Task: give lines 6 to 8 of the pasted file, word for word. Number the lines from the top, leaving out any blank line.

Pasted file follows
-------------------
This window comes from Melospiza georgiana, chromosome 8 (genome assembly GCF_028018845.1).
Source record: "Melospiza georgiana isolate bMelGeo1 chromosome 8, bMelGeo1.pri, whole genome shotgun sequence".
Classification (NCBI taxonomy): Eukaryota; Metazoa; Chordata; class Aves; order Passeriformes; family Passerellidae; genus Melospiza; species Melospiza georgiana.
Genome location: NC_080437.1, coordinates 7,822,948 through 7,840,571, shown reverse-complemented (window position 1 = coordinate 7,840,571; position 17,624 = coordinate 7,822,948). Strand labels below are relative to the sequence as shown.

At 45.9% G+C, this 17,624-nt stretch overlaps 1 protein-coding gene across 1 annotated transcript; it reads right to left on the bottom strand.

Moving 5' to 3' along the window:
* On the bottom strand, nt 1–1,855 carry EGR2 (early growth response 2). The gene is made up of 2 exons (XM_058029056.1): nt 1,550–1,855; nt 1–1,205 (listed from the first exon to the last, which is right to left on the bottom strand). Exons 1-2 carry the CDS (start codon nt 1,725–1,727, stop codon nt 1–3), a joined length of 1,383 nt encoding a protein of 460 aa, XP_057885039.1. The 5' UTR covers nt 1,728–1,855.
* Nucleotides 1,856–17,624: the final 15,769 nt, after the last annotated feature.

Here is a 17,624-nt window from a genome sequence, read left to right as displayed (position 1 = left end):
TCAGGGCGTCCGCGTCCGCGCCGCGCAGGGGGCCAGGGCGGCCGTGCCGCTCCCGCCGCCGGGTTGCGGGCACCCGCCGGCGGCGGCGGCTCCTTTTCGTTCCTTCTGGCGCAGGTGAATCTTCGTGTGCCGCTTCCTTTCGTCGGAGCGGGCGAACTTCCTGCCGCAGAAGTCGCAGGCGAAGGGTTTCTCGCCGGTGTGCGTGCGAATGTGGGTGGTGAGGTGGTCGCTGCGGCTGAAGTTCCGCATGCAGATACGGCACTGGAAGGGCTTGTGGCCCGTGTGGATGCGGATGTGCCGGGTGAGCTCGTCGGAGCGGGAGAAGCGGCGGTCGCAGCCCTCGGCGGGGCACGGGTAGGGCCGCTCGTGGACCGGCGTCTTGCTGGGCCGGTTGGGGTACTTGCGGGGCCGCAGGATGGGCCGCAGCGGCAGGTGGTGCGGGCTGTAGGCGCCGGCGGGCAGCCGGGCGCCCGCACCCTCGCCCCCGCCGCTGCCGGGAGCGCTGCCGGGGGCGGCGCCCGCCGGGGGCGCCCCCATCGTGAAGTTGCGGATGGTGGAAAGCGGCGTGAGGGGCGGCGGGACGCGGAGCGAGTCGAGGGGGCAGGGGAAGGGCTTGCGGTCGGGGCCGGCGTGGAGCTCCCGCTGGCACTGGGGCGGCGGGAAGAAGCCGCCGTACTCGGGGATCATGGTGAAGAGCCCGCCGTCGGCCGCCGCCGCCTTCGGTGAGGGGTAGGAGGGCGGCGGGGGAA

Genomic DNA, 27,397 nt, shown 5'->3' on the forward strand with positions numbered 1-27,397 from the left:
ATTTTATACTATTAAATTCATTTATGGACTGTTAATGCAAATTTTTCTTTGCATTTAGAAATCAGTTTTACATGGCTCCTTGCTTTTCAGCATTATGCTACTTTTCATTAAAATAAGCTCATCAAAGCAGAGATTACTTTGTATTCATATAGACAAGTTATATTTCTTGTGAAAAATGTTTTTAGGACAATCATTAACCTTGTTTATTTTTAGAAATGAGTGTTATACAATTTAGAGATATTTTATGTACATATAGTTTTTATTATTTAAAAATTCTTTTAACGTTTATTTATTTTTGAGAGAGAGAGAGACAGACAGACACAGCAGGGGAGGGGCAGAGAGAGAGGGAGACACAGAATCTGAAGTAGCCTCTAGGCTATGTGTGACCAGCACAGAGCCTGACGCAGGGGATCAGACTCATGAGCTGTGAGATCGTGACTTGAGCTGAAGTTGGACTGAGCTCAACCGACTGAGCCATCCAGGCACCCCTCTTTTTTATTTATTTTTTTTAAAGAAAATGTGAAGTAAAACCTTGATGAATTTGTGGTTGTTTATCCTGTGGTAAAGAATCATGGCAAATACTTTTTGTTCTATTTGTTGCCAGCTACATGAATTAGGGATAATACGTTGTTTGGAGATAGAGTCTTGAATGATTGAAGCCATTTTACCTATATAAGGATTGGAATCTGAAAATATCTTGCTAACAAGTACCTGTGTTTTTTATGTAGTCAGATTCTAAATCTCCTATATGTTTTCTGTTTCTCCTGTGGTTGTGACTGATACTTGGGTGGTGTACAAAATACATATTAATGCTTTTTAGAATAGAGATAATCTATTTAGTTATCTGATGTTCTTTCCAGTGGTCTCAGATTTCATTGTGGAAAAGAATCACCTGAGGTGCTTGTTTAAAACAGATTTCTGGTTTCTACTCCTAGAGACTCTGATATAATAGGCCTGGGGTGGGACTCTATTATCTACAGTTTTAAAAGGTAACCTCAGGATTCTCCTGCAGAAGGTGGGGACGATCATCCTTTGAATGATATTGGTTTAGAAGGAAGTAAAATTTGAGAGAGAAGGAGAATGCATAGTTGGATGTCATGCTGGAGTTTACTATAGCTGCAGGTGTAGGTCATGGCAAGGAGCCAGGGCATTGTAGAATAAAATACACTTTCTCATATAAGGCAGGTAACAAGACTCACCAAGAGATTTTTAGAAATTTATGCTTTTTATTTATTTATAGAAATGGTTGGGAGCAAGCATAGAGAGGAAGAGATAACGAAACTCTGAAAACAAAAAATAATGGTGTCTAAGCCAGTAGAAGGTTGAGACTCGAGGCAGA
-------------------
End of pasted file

Moving 5' to 3' along the window:
* On the bottom strand, nt 1–1,855 carry EGR2 (early growth response 2). The gene is made up of 2 exons (XM_058029056.1): nt 1,550–1,855; nt 1–1,205 (listed from the first exon to the last, which is right to left on the bottom strand). Exons 1-2 carry the CDS (start codon nt 1,725–1,727, stop codon nt 1–3), a joined length of 1,383 nt encoding a protein of 460 aa, XP_057885039.1. The 5' UTR covers nt 1,728–1,855.
* Nucleotides 1,856–17,624: the final 15,769 nt, after the last annotated feature.